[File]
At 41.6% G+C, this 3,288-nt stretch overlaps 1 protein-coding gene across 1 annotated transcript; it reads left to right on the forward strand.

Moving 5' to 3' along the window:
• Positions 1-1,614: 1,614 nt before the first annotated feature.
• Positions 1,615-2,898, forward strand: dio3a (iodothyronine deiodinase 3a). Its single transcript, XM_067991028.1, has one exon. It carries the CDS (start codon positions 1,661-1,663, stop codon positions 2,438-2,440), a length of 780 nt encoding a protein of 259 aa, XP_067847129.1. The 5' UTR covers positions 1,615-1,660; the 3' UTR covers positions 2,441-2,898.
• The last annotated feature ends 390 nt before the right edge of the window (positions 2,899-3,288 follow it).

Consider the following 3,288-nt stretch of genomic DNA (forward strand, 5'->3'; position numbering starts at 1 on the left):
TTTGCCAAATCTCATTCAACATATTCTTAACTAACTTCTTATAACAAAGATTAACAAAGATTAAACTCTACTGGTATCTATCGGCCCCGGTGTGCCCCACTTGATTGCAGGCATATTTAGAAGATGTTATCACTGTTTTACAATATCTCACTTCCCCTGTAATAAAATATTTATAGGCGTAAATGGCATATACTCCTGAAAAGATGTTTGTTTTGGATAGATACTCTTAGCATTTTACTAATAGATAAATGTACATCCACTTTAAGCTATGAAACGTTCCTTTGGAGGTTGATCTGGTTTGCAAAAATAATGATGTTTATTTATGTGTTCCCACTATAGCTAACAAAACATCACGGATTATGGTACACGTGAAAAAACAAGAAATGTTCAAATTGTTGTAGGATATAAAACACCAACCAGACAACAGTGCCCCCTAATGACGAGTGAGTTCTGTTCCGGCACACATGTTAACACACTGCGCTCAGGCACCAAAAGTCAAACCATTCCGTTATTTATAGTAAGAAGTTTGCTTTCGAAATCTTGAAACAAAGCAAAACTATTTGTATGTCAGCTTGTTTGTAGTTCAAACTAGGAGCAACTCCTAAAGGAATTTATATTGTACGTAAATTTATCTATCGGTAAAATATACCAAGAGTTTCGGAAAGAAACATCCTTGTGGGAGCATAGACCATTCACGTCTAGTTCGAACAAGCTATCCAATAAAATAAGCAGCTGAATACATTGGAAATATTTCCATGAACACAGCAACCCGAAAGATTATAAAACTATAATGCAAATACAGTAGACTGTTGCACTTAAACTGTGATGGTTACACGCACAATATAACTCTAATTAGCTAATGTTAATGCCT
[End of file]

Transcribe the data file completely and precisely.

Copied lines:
At 41.6% G+C, this 3,288-nt stretch overlaps 1 protein-coding gene across 1 annotated transcript; it reads left to right on the forward strand.

Moving 5' to 3' along the window:
• Positions 1-1,614: 1,614 nt before the first annotated feature.
• Positions 1,615-2,898, forward strand: dio3a (iodothyronine deiodinase 3a). Its single transcript, XM_067991028.1, has one exon. It carries the CDS (start codon positions 1,661-1,663, stop codon positions 2,438-2,440), a length of 780 nt encoding a protein of 259 aa, XP_067847129.1. The 5' UTR covers positions 1,615-1,660; the 3' UTR covers positions 2,441-2,898.
• The last annotated feature ends 390 nt before the right edge of the window (positions 2,899-3,288 follow it).

Consider the following 3,288-nt stretch of genomic DNA (forward strand, 5'->3'; position numbering starts at 1 on the left):
TTTGCCAAATCTCATTCAACATATTCTTAACTAACTTCTTATAACAAAGATTAACAAAGATTAAACTCTACTGGTATCTATCGGCCCCGGTGTGCCCCACTTGATTGCAGGCATATTTAGAAGATGTTATCACTGTTTTACAATATCTCACTTCCCCTGTAATAAAATATTTATAGGCGTAAATGGCATATACTCCTGAAAAGATGTTTGTTTTGGATAGATACTCTTAGCATTTTACTAATAGATAAATGTACATCCACTTTAAGCTATGAAACGTTCCTTTGGAGGTTGATCTGGTTTGCAAAAATAATGATGTTTATTTATGTGTTCCCACTATAGCTAACAAAACATCACGGATTATGGTACACGTGAAAAAACAAGAAATGTTCAAATTGTTGTAGGATATAAAACACCAACCAGACAACAGTGCCCCCTAATGACGAGTGAGTTCTGTTCCGGCACACATGTTAACACACTGCGCTCAGGCACCAAAAGTCAAACCATTCCGTTATTTATAGTAAGAAGTTTGCTTTCGAAATCTTGAAACAAAGCAAAACTATTTGTATGTCAGCTTGTTTGTAGTTCAAACTAGGAGCAACTCCTAAAGGAATTTATATTGTACGTAAATTTATCTATCGGTAAAATATACCAAGAGTTTCGGAAAGAAACATCCTTGTGGGAGCATAGACCATTCACGTCTAGTTCGAACAAGCTATCCAATAAAATAAGCAGCTGAATACATTGGAAATATTTCCATGAACACAGCAACCCGAAAGATTATAAAACTATAATGCAAATACAGTAGACTGTTGCACTTAAACTGTGATGGTTACACGCACAATATAACTCTAATTAGCTAATGTTAATGCCT